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  • Country
  • Volcanic Region
  • Primary Volcano Type
  • Last Known Eruption
  • 7.05°S
  • 145.858°E

  • 3384 m
    11100 ft

  • 253002
  • Latitude
  • Longitude

  • Summit

  • Volcano

The Global Volcanism Program has no activity reports for Yelia.

The Global Volcanism Program has no Weekly Reports available for Yelia.

The Global Volcanism Program has no Bulletin Reports available for Yelia.

Basic Data

Volcano Number

Last Known Eruption



Unknown - Evidence Uncertain

3384 m / 11100 ft


Volcano Types

Lava dome(s)

Rock Types

Andesite / Basaltic Andesite

Tectonic Setting

Subduction zone
Continental crust (> 25 km)


Within 5 km
Within 10 km
Within 30 km
Within 100 km

Geological Summary

Mount Yelia, first recognized as a volcano in 1963, contains a group of andesitic lava domes in the summit area and NW flank. Marble Peak is an older volcanic center immediately to the south. The largest dome in the summit crater is perforated by at least 11 craters. Two large steep-sided, flat-topped lava domes occupy the NNE flank, and two smaller domes are located to the west. The last significant eruption occurred about 18,000 years ago, and no direct evidence for Holocene eruptions has been observed. Weak solfataric activity is present and there was an unverified report from local inhabitants of an eruption during the early 1940's. Weak fumarolic activity continues in the summit crater.


The following references have all been used during the compilation of data for this volcano, it is not a comprehensive bibliography.

Blong R J, 1982. The Time of Darkness Local Legends and Volcanic Reality in Papua New Guinea. Canberra: Aust Natl Univ Press, 257 p.

Cooke R J S, Johnson R W, 1978. Volcanoes and volcanology in Papua New Guinea. Geol Surv Papua New Guinea Rpt, 78/2: 1-46.

IAVCEI, 1973-80. Post-Miocene Volcanoes of the World. IAVCEI Data Sheets, Rome: Internatl Assoc Volc Chemistry Earth's Interior..

Johnson R W, 1987. Large-scale volcanic cone collapse: the 1888 slope failure of Ritter volcano, and other examples from Papua New Guinea. Bull Volc, 49: 669-679.

Mackenzie D E, Johnson R W, 1984. Pleistocene volcanoes of the western Papua New Guinea Highlands: morphology, geology, petrography, and modal and chemical analyses. Aust Bur Min Resour Geol Geophys Rpt, 246: 1-271.

The Global Volcanism Program is not aware of any Holocene eruptions from Yelia. If this volcano has had large eruptions (VEI >= 4) prior to 10,000 years ago, information might be found on the Yelia page in the LaMEVE (Large Magnitude Explosive Volcanic Eruptions) database, a part of the Volcano Global Risk Identification and Analysis Project (VOGRIPA).

The Global Volcanism Program has no synonyms or subfeatures listed for Yelia.

The Global Volcanism Program has no photographs available for Yelia.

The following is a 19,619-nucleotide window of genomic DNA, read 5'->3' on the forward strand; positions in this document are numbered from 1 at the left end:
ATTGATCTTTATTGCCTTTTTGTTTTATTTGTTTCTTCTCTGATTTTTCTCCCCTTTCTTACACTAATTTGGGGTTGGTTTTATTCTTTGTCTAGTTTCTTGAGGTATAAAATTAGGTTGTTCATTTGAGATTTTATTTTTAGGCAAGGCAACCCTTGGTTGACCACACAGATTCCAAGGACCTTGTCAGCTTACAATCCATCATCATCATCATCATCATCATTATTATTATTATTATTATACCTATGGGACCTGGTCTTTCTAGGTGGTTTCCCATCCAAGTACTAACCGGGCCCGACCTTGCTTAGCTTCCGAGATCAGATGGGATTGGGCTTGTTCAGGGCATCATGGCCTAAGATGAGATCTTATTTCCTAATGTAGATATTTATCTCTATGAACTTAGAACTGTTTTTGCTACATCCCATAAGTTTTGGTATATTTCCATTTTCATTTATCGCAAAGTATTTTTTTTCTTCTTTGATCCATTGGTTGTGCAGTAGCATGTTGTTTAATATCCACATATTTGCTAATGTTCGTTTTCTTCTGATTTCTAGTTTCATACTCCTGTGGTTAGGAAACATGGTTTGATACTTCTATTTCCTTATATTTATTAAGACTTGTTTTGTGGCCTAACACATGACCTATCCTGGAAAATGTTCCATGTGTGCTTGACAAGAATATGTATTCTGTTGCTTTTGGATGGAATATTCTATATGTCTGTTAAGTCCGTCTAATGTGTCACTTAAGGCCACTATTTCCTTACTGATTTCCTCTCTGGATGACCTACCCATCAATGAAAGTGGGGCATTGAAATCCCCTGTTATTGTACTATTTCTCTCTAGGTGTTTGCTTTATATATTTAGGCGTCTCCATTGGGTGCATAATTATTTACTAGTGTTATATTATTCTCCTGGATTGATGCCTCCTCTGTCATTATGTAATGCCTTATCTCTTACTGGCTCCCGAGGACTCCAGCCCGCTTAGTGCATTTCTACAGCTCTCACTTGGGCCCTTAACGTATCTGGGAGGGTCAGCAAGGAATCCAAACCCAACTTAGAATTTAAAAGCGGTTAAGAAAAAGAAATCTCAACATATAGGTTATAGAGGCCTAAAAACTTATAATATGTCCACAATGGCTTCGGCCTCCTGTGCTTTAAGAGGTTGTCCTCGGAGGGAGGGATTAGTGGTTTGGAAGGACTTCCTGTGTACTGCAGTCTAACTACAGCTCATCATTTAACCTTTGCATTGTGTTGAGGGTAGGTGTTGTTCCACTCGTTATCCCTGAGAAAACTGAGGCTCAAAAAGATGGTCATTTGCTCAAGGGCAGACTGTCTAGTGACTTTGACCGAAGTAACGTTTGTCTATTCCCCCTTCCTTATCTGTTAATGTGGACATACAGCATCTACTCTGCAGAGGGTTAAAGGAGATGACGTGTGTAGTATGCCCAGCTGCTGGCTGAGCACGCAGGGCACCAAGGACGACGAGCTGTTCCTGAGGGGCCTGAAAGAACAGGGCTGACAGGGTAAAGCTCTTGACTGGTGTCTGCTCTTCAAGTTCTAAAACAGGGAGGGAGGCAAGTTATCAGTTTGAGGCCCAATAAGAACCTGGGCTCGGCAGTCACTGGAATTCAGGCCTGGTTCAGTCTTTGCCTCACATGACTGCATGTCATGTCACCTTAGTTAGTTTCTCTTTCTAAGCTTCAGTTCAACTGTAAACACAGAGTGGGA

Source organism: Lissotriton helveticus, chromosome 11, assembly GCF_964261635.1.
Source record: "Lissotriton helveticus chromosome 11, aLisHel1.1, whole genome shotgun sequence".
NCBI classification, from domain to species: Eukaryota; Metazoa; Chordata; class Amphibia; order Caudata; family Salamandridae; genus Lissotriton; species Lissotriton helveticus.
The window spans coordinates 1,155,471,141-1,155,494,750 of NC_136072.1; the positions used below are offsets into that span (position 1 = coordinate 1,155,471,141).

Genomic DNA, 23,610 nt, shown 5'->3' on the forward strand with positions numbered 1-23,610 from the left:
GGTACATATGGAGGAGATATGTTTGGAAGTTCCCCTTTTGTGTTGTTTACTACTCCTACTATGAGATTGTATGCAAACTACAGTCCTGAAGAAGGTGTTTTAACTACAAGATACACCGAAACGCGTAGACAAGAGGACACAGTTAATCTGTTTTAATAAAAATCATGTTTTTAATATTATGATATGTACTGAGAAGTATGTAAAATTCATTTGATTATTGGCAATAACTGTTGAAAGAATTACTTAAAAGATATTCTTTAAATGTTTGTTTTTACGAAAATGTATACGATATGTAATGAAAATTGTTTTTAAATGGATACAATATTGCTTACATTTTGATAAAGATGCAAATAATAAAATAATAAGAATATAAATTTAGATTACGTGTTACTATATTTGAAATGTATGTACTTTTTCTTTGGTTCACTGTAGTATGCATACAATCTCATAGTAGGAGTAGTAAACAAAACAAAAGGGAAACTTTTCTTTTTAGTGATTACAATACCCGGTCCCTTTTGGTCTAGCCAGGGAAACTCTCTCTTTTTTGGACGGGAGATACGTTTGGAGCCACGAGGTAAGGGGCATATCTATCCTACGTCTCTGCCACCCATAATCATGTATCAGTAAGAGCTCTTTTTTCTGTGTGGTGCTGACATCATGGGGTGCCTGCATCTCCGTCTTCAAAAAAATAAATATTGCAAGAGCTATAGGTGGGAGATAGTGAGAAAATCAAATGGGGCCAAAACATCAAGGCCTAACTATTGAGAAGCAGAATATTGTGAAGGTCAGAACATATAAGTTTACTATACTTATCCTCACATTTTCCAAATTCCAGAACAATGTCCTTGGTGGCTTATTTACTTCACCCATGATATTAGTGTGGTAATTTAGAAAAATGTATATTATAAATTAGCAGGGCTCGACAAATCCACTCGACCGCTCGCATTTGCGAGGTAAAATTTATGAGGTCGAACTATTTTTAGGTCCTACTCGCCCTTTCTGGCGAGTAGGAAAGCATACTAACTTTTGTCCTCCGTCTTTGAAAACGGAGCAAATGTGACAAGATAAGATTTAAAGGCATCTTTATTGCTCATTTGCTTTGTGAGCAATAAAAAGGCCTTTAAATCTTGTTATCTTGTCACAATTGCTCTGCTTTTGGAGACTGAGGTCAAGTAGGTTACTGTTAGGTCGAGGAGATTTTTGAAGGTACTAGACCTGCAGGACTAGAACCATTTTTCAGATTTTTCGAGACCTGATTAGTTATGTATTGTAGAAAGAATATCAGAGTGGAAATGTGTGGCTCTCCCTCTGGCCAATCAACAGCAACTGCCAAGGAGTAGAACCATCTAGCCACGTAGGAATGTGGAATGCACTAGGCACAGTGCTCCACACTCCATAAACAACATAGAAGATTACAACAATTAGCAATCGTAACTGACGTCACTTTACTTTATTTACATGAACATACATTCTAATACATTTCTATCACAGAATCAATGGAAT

Smithsonian Sample Collections Database

There are no samples for Yelia in the Smithsonian's NMNH Department of Mineral Sciences Rock and Ore collection.

Affiliated Sites

Large Eruptions of Yelia Information about large Quaternary eruptions (VEI >= 4) is cataloged in the Large Magnitude Explosive Volcanic Eruptions (LaMEVE) database of the Volcano Global Risk Identification and Analysis Project (VOGRIPA).
WOVOdat WOVOdat is a database of volcanic unrest; instrumentally and visually recorded changes in seismicity, ground deformation, gas emission, and other parameters from their normal baselines. It is sponsored by the World Organization of Volcano Observatories (WOVO) and presently hosted at the Earth Observatory of Singapore.
EarthChem EarthChem develops and maintains databases, software, and services that support the preservation, discovery, access and analysis of geochemical data, and facilitate their integration with the broad array of other available earth science parameters. EarthChem is operated by a joint team of disciplinary scientists, data scientists, data managers and information technology developers who are part of the NSF-funded data facility Integrated Earth Data Applications (IEDA). IEDA is a collaborative effort of EarthChem and the Marine Geoscience Data System (MGDS).
MODVOLC - HIGP MODIS Thermal Alert System Using infrared satellite Moderate Resolution Imaging Spectroradiometer (MODIS) data, scientists at the Hawai'i Institute of Geophysics and Planetology, University of Hawai'i, developed an automated system called MODVOLC to map thermal hot-spots in near real time. For each MODIS image, the algorithm automatically scans each 1 km pixel within it to check for high-temperature hot-spots. When one is found the date, time, location, and intensity are recorded. MODIS looks at every square km of the Earth every 48 hours, once during the day and once during the night, and the presence of two MODIS sensors in space allows at least four hot-spot observations every two days. Each day updated global maps are compiled to display the locations of all hot spots detected in the previous 24 hours. There is a drop-down list with volcano names which allow users to 'zoom-in' and examine the distribution of hot-spots at a variety of spatial scales.
MIROVA Middle InfraRed Observation of Volcanic Activity (MIROVA) is a near real time volcanic hot-spot detection system based on the analysis of MODIS (Moderate Resolution Imaging Spectroradiometer) data. In particular, MIROVA uses the Middle InfraRed Radiation (MIR), measured over target volcanoes, in order to detect, locate and measure the heat radiation sourced from volcanic activity.